(COVINGTON,La.) — Southeast Louisiana continues to suffer from coastal erosion due to multiple factors, which at the current rate is losing land the size of a football field per hour.
“Due to the fact that we live in coastal Louisiana, even here,” Biology and BioMed II teacher Ann Pfalzgraf said, “it’s critical that we preserve our coastal wetlands, because they’re buffers for hurricanes. They also help produce fish, shrimp, crabs — that’s a huge economy that we need, and we’re losing them.”
According to Paulina Kolic, a Science Policy Fellow with the National Academies of Sciences Gulf Research Program, “Coastal erosion occurs when land is worn away by events such as flooding, sea level rise, and strong storms and hurricanes.”
It’s also due in part to when the Mississippi River was dammed in 1927.
“We didn’t want water in our houses,” Pfalzgraf said, “(but) rivers are not happy being in one location. The Mississippi River had changed course six times prior to us making the levees. It wants to become the Atchafalaya River, but then everything between New Orleans and Morgan City would flood, and we wouldn’t have the port of New Orleans anymore.”
This is helping cause subsidence, because as the sediments come down from up north, the sediments are brought down to the delta which has extended more southward into the Gulf of Mexico. When the sediments are processed down, they are dropped miles down into the Gulf.
Another reason for coastal erosion that is more overlooked than others is global warming.
“A lot of people are in denial about global warming,” Pfalzgraf said, “but you have to look at the data we have. If you melt the glaciers at the poles, you’re going to have a sea level rise.”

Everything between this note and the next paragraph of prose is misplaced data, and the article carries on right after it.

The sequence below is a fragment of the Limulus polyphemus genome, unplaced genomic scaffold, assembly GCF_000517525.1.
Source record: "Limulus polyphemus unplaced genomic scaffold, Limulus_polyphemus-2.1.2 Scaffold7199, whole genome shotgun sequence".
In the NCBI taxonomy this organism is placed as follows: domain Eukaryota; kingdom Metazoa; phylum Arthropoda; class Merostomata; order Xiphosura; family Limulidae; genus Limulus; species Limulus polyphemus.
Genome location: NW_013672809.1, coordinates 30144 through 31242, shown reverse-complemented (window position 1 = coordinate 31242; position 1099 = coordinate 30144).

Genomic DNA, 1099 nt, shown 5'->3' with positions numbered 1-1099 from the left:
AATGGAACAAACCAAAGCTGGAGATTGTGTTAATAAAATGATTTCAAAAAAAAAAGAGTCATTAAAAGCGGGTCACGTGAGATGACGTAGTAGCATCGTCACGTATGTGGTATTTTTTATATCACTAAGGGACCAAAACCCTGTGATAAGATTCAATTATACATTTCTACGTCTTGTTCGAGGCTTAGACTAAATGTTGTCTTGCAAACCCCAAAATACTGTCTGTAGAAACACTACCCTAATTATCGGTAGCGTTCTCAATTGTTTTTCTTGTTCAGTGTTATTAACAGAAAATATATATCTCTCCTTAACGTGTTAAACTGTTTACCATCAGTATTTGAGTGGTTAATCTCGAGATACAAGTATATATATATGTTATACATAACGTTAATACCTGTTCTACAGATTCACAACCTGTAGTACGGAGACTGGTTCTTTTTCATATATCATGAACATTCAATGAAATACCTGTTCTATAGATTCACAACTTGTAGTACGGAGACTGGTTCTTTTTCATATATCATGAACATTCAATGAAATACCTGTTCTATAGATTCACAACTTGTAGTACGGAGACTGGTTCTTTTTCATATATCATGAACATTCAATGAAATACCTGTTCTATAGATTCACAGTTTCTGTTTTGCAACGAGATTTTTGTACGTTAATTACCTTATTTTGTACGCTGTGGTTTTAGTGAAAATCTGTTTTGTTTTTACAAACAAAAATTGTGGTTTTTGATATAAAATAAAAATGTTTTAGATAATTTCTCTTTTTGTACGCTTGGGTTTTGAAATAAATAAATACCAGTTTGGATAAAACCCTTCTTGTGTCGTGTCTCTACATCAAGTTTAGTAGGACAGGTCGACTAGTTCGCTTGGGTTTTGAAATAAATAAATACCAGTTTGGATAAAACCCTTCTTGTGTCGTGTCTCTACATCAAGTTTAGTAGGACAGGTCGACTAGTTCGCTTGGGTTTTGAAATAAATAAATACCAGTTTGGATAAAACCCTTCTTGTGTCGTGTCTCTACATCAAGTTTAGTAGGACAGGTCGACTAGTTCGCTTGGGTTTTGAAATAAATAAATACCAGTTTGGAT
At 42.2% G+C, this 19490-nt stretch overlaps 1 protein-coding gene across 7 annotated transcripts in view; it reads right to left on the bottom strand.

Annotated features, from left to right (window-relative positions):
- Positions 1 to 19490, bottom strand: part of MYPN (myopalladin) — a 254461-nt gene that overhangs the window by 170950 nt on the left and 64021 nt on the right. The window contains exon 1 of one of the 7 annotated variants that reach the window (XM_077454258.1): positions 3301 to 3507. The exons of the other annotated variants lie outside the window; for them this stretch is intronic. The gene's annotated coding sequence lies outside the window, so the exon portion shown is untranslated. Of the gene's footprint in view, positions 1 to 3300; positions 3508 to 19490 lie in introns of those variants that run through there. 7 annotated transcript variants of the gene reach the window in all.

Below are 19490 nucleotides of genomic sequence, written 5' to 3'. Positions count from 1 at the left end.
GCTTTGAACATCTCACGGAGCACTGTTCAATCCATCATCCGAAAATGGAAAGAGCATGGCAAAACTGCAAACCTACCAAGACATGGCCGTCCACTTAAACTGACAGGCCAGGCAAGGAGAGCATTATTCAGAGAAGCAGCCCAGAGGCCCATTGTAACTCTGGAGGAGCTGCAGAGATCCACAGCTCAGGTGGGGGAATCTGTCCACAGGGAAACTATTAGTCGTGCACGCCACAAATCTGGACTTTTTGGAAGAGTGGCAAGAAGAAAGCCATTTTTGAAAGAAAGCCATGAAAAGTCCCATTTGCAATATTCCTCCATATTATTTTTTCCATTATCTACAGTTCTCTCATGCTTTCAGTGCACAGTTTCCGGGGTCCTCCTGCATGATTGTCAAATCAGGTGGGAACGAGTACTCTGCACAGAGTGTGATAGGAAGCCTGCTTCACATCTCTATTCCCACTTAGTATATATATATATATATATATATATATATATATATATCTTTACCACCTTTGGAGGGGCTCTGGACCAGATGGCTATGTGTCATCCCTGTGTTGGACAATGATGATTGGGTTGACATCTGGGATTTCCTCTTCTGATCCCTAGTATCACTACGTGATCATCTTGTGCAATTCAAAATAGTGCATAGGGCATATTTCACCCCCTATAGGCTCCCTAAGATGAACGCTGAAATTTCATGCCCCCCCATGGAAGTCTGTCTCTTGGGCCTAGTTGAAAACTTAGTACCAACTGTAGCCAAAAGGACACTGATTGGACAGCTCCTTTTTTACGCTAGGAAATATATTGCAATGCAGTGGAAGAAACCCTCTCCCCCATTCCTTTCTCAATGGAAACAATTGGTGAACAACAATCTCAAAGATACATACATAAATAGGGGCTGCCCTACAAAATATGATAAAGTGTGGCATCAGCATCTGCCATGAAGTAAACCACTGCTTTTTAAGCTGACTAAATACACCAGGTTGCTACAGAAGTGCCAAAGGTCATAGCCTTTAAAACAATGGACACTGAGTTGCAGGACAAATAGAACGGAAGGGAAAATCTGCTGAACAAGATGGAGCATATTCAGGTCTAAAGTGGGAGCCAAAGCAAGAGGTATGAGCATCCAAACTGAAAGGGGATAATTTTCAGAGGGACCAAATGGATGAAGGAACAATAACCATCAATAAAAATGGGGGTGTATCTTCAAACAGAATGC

Evidence shows that the glaciers are melted due to the release of carbon dioxide, a greenhouse gas which traps heat. Carbon dioxide is being released by factories and worldwide industries into the atmosphere, which heats the atmosphere and in turn melts the glaciers at the poles.
The problem of coastal erosion needs a solution, and it needs one fast, but the solution itself can be proven to cause more issues.
“The problem to fix it is money, for one thing,” Pfalzgraf said. “When you’re looking at Federal money, you have to convince the entire country that it is a critical problem, not just for Louisiana and Mississippi, but for the country. Eventually, if we don’t do something about it, New Orleans is going to be ocean-front property.”
This problem is creating havoc, including predictions that Grand Isle has only 75 years left to remain above water, and Port Fourchon has about 50 years left.
“Many coastal communities are facing the loss of their homes,” Kolic said. “The community that lives on the Isle de Jean Charles has lost 98% of their land, forcing them to relocate.”
As coastal erosion continues, the solution for the problem can be seen as more farfetched. The longer we take to actually take action, the harder this problem will be to solve.
“(If) Mother Nature takes a hit, she can fix herself,” Pfalzgraf said, “but we’ve been abusing it for so long because we used to think marsh and swamps were just wasted land; we didn’t know (their) value.”
Some people have discovered a temporary solution, but it comes with some major downsides.
“What they’re trying to do now for a solution,” Pfalzgraf said, “is they will go into an area that isn’t populated, and they’ll build a diversion. They take a chunk out of the levee out and let some of the Mississippi River drain in, like the Bonnet Carre Spillway. But we usually have an algae bloom from all the extra nutrients that come down from the river. It results in too much sediment; the fish can’t live.”
Pfalzgraf hopes that a solution will be found soon, as she is able to witness this coastal erosion on a personal level.
“I have a camp in the marsh in Lafayette,” Pfalzgraf said. “Every year, I go out there to fish, and every year it’s more open water: More land is lost.”